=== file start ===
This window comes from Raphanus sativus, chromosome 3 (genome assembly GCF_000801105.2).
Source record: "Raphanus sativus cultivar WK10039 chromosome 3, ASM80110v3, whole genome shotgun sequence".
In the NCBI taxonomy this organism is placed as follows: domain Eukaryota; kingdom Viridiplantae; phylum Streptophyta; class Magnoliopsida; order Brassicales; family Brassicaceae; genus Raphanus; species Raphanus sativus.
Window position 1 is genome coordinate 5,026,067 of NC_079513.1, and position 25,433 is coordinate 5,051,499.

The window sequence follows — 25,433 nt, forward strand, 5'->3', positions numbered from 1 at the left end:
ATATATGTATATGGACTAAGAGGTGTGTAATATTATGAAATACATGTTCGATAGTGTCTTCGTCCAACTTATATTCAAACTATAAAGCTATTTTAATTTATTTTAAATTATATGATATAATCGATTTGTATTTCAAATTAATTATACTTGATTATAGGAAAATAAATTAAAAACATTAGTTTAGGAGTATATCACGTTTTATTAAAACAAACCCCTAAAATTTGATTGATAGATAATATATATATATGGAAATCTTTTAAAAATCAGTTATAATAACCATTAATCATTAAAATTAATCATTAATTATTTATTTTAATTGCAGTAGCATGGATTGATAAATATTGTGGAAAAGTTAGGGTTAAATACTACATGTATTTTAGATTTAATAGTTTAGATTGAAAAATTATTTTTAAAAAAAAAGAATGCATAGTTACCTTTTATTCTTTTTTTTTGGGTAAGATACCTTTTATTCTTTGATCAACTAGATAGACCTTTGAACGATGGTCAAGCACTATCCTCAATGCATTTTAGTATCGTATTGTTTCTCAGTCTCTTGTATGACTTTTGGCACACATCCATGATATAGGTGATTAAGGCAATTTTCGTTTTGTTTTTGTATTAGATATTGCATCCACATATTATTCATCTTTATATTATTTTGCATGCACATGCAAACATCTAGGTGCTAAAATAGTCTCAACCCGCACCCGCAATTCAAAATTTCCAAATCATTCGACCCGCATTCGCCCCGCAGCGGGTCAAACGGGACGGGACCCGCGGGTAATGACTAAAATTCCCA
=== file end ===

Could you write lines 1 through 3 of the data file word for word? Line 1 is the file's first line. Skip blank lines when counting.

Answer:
This window comes from Raphanus sativus, chromosome 3 (genome assembly GCF_000801105.2).
Source record: "Raphanus sativus cultivar WK10039 chromosome 3, ASM80110v3, whole genome shotgun sequence".
In the NCBI taxonomy this organism is placed as follows: domain Eukaryota; kingdom Viridiplantae; phylum Streptophyta; class Magnoliopsida; order Brassicales; family Brassicaceae; genus Raphanus; species Raphanus sativus.